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Posts Tagged ‘Bruce Malkenhorst’

California Pen$ion Nightmare Wor$en$

Posted by Larry Doyle on May 9th, 2012 7:04 AM |

What is the best part of a nightmare?

When you wake up and it is over.

The folks in California do not have that luxury as they get to live the nightmare that defines their public pension system everyday. In fact, the nightmare is getting scarier. How so?

The “not so exclusive” California $100,000 Club continues to experience explosive growth. Let’s check in on this club which since last we checked a year ago has seen close to a 25% increase in size.  (more…)

Sense on Cents 2009 Halls of Fame and Shame

Posted by Larry Doyle on January 4th, 2010 9:47 AM |

For those who missed last evening’s No Quarter Radio’s Sense on Cents with Larry Doyle Hall of Fame and Shame Induction, I am compelled to provide a recap and listing of all those honored or dishonored — depending on one’s perspective. What was the measuring stick to make these assessments? Very simply, the pursuit and promotion of truth, transparency and integrity as we navigate the economic landscape.

Some names you will immediately recognize, others you may not. Additional information about these individuals can be found via the search window (located above the right sidebar) at Sense on Cents. The names appear in no specific order of priority or importance. With no further adieu . . .

Sense on Cents 2009 Hall of Shame Inductees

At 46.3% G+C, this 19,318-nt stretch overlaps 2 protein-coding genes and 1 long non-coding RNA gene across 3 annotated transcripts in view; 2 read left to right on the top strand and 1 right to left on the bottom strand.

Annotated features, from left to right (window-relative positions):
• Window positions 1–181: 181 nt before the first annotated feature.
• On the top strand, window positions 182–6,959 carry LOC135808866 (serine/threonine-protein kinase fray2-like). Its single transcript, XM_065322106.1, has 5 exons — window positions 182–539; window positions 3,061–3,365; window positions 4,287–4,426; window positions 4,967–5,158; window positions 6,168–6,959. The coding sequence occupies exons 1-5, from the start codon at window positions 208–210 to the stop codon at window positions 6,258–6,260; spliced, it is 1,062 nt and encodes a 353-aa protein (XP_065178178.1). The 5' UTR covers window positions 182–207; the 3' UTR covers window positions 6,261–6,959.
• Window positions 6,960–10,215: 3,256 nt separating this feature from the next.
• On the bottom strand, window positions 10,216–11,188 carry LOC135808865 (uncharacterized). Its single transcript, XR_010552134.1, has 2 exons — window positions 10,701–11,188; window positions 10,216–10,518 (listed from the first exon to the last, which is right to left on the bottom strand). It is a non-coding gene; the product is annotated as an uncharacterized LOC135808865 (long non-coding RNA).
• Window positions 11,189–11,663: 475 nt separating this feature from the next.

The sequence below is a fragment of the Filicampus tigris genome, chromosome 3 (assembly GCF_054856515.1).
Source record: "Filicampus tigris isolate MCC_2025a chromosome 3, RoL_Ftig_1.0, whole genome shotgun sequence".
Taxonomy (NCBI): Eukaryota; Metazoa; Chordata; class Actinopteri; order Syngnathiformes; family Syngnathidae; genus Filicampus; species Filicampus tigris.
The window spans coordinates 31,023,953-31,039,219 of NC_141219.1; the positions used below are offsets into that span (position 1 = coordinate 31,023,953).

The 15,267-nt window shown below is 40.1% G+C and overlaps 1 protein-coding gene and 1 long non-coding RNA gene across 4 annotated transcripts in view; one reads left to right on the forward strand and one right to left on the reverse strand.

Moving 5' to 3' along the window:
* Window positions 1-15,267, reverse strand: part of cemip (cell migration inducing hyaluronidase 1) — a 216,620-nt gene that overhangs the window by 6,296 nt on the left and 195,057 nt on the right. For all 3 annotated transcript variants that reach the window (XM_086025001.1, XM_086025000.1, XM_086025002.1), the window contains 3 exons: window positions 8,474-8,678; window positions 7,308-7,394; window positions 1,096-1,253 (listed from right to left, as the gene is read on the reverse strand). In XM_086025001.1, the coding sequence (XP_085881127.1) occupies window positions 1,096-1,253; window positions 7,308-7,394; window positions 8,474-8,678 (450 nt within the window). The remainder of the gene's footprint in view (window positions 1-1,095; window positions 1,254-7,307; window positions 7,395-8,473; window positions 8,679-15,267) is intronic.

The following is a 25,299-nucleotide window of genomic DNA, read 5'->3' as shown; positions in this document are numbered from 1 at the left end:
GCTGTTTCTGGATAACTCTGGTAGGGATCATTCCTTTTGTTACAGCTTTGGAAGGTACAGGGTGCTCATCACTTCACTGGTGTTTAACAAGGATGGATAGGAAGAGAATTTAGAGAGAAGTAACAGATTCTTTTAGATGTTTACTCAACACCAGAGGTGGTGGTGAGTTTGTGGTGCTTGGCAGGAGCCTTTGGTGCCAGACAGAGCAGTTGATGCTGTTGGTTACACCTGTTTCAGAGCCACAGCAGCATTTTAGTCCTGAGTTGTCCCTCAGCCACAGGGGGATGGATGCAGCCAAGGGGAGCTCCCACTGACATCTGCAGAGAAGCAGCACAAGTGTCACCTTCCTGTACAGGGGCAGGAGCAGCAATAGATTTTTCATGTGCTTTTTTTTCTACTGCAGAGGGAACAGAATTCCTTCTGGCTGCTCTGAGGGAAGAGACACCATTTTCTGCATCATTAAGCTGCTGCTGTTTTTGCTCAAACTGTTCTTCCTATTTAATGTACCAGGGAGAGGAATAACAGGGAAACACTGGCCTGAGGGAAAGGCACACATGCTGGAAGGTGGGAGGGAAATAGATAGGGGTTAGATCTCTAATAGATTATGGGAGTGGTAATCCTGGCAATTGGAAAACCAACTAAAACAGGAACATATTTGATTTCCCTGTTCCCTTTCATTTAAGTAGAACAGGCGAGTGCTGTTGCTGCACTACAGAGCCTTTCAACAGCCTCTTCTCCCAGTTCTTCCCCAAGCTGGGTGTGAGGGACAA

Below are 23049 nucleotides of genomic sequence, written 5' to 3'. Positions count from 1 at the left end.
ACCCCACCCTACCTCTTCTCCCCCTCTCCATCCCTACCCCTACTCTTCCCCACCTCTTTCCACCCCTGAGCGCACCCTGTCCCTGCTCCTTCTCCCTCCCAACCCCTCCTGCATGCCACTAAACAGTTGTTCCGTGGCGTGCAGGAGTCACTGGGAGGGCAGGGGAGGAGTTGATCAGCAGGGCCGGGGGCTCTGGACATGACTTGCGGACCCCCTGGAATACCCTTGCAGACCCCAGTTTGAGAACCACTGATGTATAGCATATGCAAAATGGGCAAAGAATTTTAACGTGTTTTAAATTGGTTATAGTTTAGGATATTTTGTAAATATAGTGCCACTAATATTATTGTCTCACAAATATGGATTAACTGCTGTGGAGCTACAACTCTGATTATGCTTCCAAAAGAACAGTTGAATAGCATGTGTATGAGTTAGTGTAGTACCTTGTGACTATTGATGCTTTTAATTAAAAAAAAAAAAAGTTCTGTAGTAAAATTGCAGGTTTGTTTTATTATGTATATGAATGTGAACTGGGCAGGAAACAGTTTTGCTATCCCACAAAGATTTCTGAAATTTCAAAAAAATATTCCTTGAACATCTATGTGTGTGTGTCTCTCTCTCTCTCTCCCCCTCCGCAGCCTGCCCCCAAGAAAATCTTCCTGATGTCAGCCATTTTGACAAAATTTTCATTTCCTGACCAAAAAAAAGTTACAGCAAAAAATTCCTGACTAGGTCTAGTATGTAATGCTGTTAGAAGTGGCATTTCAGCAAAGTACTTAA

1. Bernie Madoff
2. Nicholas Cosmo: ran financial scam at Agape World
3. Tim Geithner: tax cheat amongst other things
4. Larry Summers: arrogant, condescending, and sleep deprived
5. Auction-Rate Securities dealers and managers, especially Oppenheimer Holdings, E-Trade, Schwab, Pimco, Van-Kampen, Blackrock
6. The Wall Street Journal
7. George Soros
8. Chris Dodd (D-CT): reasons too numerous to mention
9. The Board of FINRA
10. Franklin Raines and Leland Brendsel: former CEOs of Fannie and Freddie
11. Wall Street management, especially Lloyd Blankfein of Goldman Sachs
12. Frank Dipascali: a special place in hell for Madoff’s CFO
13. Rahm Emanuel
14. Jimmy Cayne: CEO of Bear Stearns
15. Dick Fuld: CEO of Lehman Bros.
16. Congress collectively
17. Barney Frank (D-MA): reasons too numerous to mention, but start with “I want to roll the dice…”
18. Bank Stress Tests: a total sham
19. Allen Stanford
20. Steven Rattner: car czar
21. Bruce Malkenhorst: receiving a 500k pension from Vernon, CA
22. Barack Obama: just another politician (more…)

California’s $100,000 Club

Posted by Larry Doyle on May 2nd, 2009 9:10 AM |

Hat tip to MC for sharing with us an initiative of the California Foundation for Fiscal Responsibility. The CFFR was founded two years ago to develop transparency in the California pension system. Make no mistake, current and future pension obligations at the state and local level will impact almost every aspect of our lives. The current deficits in these pensions funds and the increasing obligations as our population ages will serve as a chokehold on future generations. This same dynamic is playing out at the federal level as well. However, let’s focus on California.

I am all for longstanding civil servants receiving pension benefits. However, the largesse that has been contracted in certain circumstances is anything but fiscally responsible. I commend the CFFR for working to provide transparency on this topic. Let’s dig deeper. As the Sacramento Bee highlights, Pension Watchdog Puts Database of 5,000 Calpers (California Public Employees Retirement System) Online.

Information is critically important for fiscal discipline. Transparency in the pursuit, collection, and dissemination of that information is a cornerstone of good government. Regrettably, too often our public servants conflict themselves in currying personal favors while obligated to perform their public service. To that end, I commend CFFR for shedding light on this critically important topic: